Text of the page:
Another book, and being a proud satsuma

A few days ago a lovely surprise came in the post – I’d pre-ordered Lizzy Pye’s Goldwork Embroidery: Techniques and Projects and although we had been warned on her FB page to expect some delay, that delay turned out to be shorter than expected! So here it is, signed and all.

Lizzy Pye's goldwork book Signed by the author

And a first perusal shows it to be a wonderful addition to my stitching library – good photographs, clear explanations, and some interesting facts I didn’t know. And as an unexpected bonus, two of the projects in the book turn out to be designs I had been eyeing up on the Laurelin website: The Holly and the Ivy and the Silk and Goldwork Butterfly. Both very pretty designs, but until now only available as kits, and I could see that I already had all the materials in my stash. So now I can have a go at them whenever I like! (Well, after the SAL, the Certificate, the goldwork race horse, Hengest, Mechthild, the Llandrindod cross, the silk and gold flower, the silverwork umbrella…)

The Holly & Ivy project The Butterfly project

I also received some cotton sateen fabrics, about which I will write more in the near future. These are Empress Mills’ heavyweight Mountmellick fabric (the white) and cotton sateen (the cream). A friend of mine will be using the Mountmellick for her Tree of Life, so I’ll be sure to ask her opinion of it as well.

Two Empress Mills fabrics

And finally, something only tangentially (or tangerine-ly?) stitch-related. I love embroidery and (very un-British of me to say this, but then I’m not British smiley) I’m quite good at it. But I have long since realised and accepted that there are extremely talented people out there who produce work of a kind and standard that I will never produce (take a bow Mary Corbet, among others). And you know what? It doesn’t matter! I do the best that I can, and – very important, this – I enjoy it. And for all of us who are never going to be the absolute best at something, I’ve found an encouraging quotation. Commenting on the fact that small can be beautiful (and I will stretch this to mean that small achievements can be beautiful) the Rev Canon Dr Rob Kelsey remarked “A satsuma is not a failed orange”. It can be inspirational to look at the oranges of this world and admire them, but for those of us who are not, let’s take pride in being jolly good satsumas!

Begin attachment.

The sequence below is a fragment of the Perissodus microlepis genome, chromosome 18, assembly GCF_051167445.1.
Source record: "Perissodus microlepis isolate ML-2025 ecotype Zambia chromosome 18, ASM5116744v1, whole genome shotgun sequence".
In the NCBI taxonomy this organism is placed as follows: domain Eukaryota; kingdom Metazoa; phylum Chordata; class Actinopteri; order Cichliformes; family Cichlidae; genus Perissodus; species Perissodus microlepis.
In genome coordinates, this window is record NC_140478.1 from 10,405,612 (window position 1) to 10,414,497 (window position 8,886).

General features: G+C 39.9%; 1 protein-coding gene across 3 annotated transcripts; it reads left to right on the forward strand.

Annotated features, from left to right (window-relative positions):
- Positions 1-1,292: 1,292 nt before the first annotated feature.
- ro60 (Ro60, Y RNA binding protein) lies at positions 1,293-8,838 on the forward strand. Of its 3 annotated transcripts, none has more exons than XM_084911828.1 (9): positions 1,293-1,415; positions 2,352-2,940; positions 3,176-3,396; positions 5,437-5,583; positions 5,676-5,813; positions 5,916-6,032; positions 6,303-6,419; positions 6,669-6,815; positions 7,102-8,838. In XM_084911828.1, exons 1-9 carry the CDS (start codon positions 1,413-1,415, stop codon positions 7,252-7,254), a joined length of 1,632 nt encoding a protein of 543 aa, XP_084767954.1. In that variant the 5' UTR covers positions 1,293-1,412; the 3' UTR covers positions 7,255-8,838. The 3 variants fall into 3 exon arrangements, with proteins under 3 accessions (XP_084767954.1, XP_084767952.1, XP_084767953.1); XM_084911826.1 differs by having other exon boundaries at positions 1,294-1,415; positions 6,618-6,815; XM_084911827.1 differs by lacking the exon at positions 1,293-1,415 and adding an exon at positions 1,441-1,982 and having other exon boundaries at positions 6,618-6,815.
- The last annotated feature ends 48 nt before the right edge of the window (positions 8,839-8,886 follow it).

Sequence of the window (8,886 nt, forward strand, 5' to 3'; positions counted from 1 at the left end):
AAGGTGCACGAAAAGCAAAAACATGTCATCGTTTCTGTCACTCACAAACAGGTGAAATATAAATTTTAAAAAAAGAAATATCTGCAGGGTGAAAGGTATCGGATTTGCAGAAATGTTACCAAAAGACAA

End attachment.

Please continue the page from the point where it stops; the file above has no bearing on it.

A satsuma is not a failed orange

6 comments on “Another book, and being a proud satsuma

  1. Hear! Hear! Mabel. Sometimes books like this and pieces of embroidery eg. your certificate Tree of Life can make one feel totally inadequate but when I hear that voice saying “you can’t do that” I force myself to reply “maybe not but I can do my best and that’s all anyone should expect”. On the other hand a dear friend, who by her own admission can’t thread a needle but is a fantastic baker, picked up my doodle cloth on Friday and said “Wow, that’s looking good” mistaking it for the actual SAL. Satsumas rule ok.

  2. Isn’t their a saying as well that the perfect can be the enemy of the good? On the other hand, I do aspire to be as perfect a satsuma as I can be smiley

  3. Late to the party here, but since a satsuma isn’t a failed orange, then it stands to reason that a nectarine is not a failed peach. Which is excellent news, since I love all these fruits, but there is no doubt that (where I live) nectarines travel better to market than peaches, and are, therefore, generally more enjoyable.

    So, Mabel, you can aspire to be either your best satsuma or your best nectarine, depending on the season.

    (I think I need a coffee…)

Leave a comment or ask a question